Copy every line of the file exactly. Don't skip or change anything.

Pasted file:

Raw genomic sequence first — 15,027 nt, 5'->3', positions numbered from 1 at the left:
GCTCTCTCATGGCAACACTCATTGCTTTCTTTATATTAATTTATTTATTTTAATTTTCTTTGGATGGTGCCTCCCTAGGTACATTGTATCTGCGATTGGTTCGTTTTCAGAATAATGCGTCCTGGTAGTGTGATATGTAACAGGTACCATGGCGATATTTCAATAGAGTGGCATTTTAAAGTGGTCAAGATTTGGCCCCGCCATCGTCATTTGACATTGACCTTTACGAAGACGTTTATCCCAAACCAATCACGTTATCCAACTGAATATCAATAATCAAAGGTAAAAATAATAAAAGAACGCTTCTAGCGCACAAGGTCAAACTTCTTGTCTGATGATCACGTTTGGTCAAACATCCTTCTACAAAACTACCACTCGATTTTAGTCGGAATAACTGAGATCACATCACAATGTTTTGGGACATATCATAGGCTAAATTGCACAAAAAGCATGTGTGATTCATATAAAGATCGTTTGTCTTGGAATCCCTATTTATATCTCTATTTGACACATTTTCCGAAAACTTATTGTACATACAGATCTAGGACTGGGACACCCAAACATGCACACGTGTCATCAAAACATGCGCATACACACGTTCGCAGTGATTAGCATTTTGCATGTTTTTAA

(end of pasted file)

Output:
Raw genomic sequence first — 15,027 nt, 5'->3', positions numbered from 1 at the left:
GCTCTCTCATGGCAACACTCATTGCTTTCTTTATATTAATTTATTTATTTTAATTTTCTTTGGATGGTGCCTCCCTAGGTACATTGTATCTGCGATTGGTTCGTTTTCAGAATAATGCGTCCTGGTAGTGTGATATGTAACAGGTACCATGGCGATATTTCAATAGAGTGGCATTTTAAAGTGGTCAAGATTTGGCCCCGCCATCGTCATTTGACATTGACCTTTACGAAGACGTTTATCCCAAACCAATCACGTTATCCAACTGAATATCAATAATCAAAGGTAAAAATAATAAAAGAACGCTTCTAGCGCACAAGGTCAAACTTCTTGTCTGATGATCACGTTTGGTCAAACATCCTTCTACAAAACTACCACTCGATTTTAGTCGGAATAACTGAGATCACATCACAATGTTTTGGGACATATCATAGGCTAAATTGCACAAAAAGCATGTGTGATTCATATAAAGATCGTTTGTCTTGGAATCCCTATTTATATCTCTATTTGACACATTTTCCGAAAACTTATTGTACATACAGATCTAGGACTGGGACACCCAAACATGCACACGTGTCATCAAAACATGCGCATACACACGTTCGCAGTGATTAGCATTTTGCATGTTTTTAA